The Fateful Events of January 5, 1919. Indianapolis, Indiana


Dedicated to the memory of Captain Edward A. Ankenbauer Died in the Line Of Duty, responding to a fire alam in Indianapolis, January 5, 1919.
UPDATE! On January 7, 2011, I learned that Edward is buried in the Holy Cross Cemetery in Indianapolis, Indiana and that he was buried there on January 9, 1919. Here is a link to all of the documents I have on Edward
On January 5th, 1919 at the age of 46 years old, our Great-Grandfather, Edward A. Ankenbauer (Father of Martin Michael Ankenbauer, who was the father of Robert Martin Ankenbauer Sr) was killed in an accident in Indianapolis, Indiana. It was actually more than just an accident. You see sometime before that in 1914/15, in an effort to provide for his family, Edward and his wife Josephine (Korte) Ankenbauer and their son Martin; moved from Cincinnati, Ohio to Indianapolis so that Edward could take a job as a paid firefighter for the Underwriters/ Merchants Salvage Corps of Indianapolis.
Fire was such a concern those days that the insurance companies hired their own firefighters to assist the local fire departments in fire fighting. Edward was promoted to Captain and on that fateful day was actually driving the fire truck for the Salvage Corp. In those days, if there was a fire alarm, they would notify the city firefighters first and then a few moments later the salvage corps firefighters would be notified so as to prevent them from responding at exactly the same time.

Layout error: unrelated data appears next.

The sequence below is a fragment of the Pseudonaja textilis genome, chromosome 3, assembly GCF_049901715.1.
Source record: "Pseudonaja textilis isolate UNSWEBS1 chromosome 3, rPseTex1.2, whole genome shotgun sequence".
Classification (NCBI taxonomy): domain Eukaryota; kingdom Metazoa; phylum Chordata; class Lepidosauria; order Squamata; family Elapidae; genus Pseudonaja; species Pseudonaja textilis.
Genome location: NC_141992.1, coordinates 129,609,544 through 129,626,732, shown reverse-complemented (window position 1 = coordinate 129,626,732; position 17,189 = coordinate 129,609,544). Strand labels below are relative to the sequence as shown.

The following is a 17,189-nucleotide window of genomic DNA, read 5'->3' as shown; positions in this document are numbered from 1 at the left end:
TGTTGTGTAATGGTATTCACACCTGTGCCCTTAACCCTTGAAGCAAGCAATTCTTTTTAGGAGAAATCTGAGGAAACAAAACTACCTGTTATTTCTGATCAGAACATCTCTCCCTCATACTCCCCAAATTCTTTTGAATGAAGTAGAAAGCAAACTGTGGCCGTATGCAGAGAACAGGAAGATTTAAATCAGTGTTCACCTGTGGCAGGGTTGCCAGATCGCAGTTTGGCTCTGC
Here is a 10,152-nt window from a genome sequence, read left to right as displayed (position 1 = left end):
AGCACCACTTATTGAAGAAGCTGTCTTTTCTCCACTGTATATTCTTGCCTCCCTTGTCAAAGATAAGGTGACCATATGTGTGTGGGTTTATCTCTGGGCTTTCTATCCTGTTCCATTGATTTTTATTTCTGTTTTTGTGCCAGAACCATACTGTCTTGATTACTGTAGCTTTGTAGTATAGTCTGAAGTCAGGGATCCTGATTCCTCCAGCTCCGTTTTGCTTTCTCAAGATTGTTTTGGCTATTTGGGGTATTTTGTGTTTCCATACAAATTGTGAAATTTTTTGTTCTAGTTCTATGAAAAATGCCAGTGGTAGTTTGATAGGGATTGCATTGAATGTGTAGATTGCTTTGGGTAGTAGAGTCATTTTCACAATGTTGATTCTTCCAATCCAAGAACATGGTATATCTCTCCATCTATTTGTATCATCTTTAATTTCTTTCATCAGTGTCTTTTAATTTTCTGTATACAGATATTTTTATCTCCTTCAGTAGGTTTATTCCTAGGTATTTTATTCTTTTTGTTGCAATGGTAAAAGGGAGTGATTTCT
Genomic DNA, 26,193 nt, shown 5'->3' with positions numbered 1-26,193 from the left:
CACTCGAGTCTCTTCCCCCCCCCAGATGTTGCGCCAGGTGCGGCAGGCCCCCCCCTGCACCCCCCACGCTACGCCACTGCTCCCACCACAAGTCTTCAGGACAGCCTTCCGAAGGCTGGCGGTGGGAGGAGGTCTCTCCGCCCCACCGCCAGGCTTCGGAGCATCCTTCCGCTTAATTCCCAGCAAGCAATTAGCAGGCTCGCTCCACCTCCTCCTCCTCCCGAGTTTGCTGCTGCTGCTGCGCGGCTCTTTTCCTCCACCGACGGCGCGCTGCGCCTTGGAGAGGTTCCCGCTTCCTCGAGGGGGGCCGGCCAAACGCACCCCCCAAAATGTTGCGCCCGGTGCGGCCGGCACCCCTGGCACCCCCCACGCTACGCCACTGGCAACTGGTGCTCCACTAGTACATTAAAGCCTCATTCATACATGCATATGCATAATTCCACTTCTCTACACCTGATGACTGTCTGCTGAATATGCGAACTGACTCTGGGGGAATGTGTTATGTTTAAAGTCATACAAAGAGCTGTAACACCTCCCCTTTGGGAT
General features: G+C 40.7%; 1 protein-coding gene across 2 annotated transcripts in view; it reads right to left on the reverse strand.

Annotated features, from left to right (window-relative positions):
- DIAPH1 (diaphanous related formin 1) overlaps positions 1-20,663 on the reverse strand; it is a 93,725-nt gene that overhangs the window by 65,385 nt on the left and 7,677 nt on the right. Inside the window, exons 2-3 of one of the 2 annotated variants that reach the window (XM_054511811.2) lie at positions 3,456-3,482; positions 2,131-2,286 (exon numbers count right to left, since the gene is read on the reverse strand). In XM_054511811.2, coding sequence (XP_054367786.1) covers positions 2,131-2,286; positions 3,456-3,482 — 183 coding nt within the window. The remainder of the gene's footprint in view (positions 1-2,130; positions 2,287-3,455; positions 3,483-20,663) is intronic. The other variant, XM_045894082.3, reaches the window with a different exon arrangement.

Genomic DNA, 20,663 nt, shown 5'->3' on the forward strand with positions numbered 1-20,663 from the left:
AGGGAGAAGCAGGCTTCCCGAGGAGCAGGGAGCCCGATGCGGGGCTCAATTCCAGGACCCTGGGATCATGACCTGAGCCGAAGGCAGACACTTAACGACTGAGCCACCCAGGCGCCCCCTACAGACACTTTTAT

At 8:22am on January 5th, 1919 an alarm was received from Box 27, located at the corner of Illinois and Michigan Streets. At 8:25am., the fire alarm was sounded by the Indianapolis Fire Department and there was some delay in sending it to the city fire department Motor Hose Company #7 and they wound up sending both the Indianapolis fire truck and the salvage corps truck at exactly the same time and they collided in the intersection of Delaware and New York Streets in Indianapolis.
Our Great-Grandfather, Edward Ankenbauer, was killed when he was thrown from the vehicle. Unfortunately Captain Clinton T. Lowes of the Indianapolis Fire Department was also killed in the accident. Eight other firefighters were injured in the accident.
It was soon directed by A.L. Taggert, the president of the board of safety in Indianapolis that all fire trucks in Indianapolis be equipped with high powered motor sirens that can be heard for blocks.  (1919 Municipal Journal, June 1919)
In 2002, Captain Clinton T Lowes was added to the Indianapolis Firefighters memorial due to his line of duty death in the accident.
On December 8, 2010 I appealed the Indianapolis Firefighters memorial to include Captain Edward A. Ankenbauer on their memorial. The indicated that they would be meeting in the spring of 2011 to discuss new nominations and the folks I spoke with agreed that Edward more than met the minimum qualifications. 
On December 28th, 2010 I received an email from the National Fallen Firefighters Memorial. They indicated that at this time they are working to include firefighter deaths prior to 1981, however they aren’t prepared to do it yet.
Link to the memorial brochure: